Oldham said banks still have a crucial part to play in the financial ecosystem. He noted that many are household names with a physical presence on the high street which makes them really accessible to a large number of people.
He added that incumbents have upped their game since challenger banks came along — banking apps, for example, might not exist without the pressure from neobanks. Stiff competition is forcing them to evolve to the customer’s needs.
Jones said that when it comes to “social good” many of the people running the banks are keen to find more ethical ways of doing business.
The more we succeed in focusing on a values-based way of doing things, the more the traditional banks want to be involved… They would very much like to do good things and make people’s lives better and I think we will find them more open to collaboration” — David Jones, Mastercard
4/ Collaborate, collaborate, collaborate
As well as collaborating with high street banks, startups should think about working together with other groups. Algbra, for example, has partnerships with community-based organisations, such as a women’s football team. Uddin said investing in projects like this, in the long run, allows startups to connect with their customers.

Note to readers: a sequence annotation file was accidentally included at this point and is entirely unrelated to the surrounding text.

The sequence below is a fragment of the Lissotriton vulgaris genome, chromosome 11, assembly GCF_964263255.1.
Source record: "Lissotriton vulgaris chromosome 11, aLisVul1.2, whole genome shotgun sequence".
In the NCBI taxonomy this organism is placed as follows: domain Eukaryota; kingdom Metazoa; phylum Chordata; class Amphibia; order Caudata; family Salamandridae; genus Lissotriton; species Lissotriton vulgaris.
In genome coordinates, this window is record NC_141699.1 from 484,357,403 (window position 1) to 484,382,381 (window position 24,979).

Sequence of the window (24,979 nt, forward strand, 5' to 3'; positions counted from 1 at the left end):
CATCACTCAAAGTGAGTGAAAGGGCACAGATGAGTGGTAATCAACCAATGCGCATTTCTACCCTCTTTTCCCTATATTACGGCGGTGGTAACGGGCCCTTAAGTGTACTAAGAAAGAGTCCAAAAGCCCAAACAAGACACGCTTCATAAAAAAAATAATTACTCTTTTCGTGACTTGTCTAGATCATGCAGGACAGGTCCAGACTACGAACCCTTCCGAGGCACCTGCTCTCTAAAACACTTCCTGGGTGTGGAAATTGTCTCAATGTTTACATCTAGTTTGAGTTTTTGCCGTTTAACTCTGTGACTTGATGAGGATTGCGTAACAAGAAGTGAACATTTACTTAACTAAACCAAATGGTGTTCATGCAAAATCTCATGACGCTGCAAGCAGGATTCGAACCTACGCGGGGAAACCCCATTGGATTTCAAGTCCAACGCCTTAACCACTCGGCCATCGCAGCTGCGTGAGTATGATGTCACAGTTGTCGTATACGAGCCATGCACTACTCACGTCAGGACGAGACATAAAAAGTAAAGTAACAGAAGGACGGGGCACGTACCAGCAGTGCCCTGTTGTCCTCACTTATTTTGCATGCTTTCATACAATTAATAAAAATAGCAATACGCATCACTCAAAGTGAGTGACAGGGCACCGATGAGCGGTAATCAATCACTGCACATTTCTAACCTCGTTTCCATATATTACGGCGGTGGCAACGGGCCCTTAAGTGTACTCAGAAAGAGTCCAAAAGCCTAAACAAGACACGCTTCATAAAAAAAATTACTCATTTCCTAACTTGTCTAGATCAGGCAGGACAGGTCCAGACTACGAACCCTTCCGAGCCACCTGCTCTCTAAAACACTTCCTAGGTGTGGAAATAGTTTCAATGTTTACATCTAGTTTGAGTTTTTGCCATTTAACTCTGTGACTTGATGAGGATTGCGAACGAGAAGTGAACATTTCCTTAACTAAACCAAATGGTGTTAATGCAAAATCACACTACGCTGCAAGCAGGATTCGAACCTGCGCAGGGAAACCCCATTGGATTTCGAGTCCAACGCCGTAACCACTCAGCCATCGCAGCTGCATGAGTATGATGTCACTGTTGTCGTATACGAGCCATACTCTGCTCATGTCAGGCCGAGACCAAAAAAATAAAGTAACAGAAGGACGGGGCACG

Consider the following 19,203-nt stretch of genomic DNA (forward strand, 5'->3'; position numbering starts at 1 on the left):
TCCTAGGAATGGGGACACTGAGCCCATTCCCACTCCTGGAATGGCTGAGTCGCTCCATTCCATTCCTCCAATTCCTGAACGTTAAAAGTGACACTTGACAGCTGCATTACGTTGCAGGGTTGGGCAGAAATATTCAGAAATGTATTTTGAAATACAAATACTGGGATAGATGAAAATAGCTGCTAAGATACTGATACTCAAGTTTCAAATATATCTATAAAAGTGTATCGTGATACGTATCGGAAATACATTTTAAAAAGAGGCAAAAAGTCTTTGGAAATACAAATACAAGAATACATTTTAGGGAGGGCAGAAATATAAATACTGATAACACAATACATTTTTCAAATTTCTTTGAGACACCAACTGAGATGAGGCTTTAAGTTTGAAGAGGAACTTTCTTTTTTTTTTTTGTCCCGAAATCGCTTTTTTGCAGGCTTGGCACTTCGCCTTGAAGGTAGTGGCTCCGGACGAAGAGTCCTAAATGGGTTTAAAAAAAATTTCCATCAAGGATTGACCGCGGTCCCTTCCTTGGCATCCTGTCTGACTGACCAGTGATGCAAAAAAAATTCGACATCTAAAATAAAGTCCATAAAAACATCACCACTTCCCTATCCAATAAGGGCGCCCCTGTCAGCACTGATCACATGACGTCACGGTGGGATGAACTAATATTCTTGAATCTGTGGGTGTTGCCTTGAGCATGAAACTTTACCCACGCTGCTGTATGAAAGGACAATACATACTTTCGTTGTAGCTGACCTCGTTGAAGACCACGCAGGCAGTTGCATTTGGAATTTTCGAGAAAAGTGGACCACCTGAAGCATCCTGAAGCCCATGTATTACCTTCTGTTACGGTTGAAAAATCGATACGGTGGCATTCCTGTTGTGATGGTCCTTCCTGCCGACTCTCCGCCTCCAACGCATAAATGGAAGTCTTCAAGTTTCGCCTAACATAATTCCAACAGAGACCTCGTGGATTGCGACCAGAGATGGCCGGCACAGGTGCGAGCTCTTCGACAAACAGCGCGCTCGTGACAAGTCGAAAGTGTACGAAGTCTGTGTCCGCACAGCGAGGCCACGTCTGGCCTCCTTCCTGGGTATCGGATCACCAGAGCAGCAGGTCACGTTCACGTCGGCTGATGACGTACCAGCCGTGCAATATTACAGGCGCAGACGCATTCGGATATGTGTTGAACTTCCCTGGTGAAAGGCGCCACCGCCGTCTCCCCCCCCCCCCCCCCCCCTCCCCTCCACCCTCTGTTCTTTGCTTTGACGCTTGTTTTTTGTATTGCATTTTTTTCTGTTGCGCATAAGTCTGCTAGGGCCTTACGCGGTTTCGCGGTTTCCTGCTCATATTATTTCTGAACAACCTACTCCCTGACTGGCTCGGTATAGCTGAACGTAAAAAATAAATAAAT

And it’s not just community groups — partnerships between big tech and fintechs can be a major catalyst to scaling, giving them reach, knowledge and access to networks. For example, Sibley did not come from a banking background when she set up Sibstar, and finding partners who understood finance was essential. She said working with Mastercard, for example, opened many doors and was a key element in attracting customers.
Collaboration for us is critical…our business is driven by our own absolute personal drive to make it easier for families like mine and that is a real distinction between us and other fintechs” — Sibley, Sibstar
5/ How to be commercial while being good
Making a difference in the world is a noble endeavour — but it’s pretty hard to do if you’re unable to make a profit or attract investment to keep yourself running.
Oldham mentioned Unizest has VC backing, but that ESG investment is a big growth area for all types of investors. Large pension funds, for example, need a certain proportion of their holdings to fall under the ESG category.
Sibstar is at the very early stage of raising capital and is mostly funded by grants. Sibley said it can be challenging to be profitable with a purpose. She added startups like hers can be mistaken for a charity, but don’t have the same methods of funding as a charity does.
A purpose-driven fintech focused on underserved communities absolutely can become a unicorn. We don't see a tension between purpose and profit. Increasingly we are seeing a whole swathe of money — venture capital, private equity, sovereign wealth funds — all really focused on this space” — Nizam Uddin, Algbra
To find out more about the Mastercard Developers portfolio and how Mastercard is providing the tools and resources for every fintech company to turn their bold ideas into reality, visit their website here.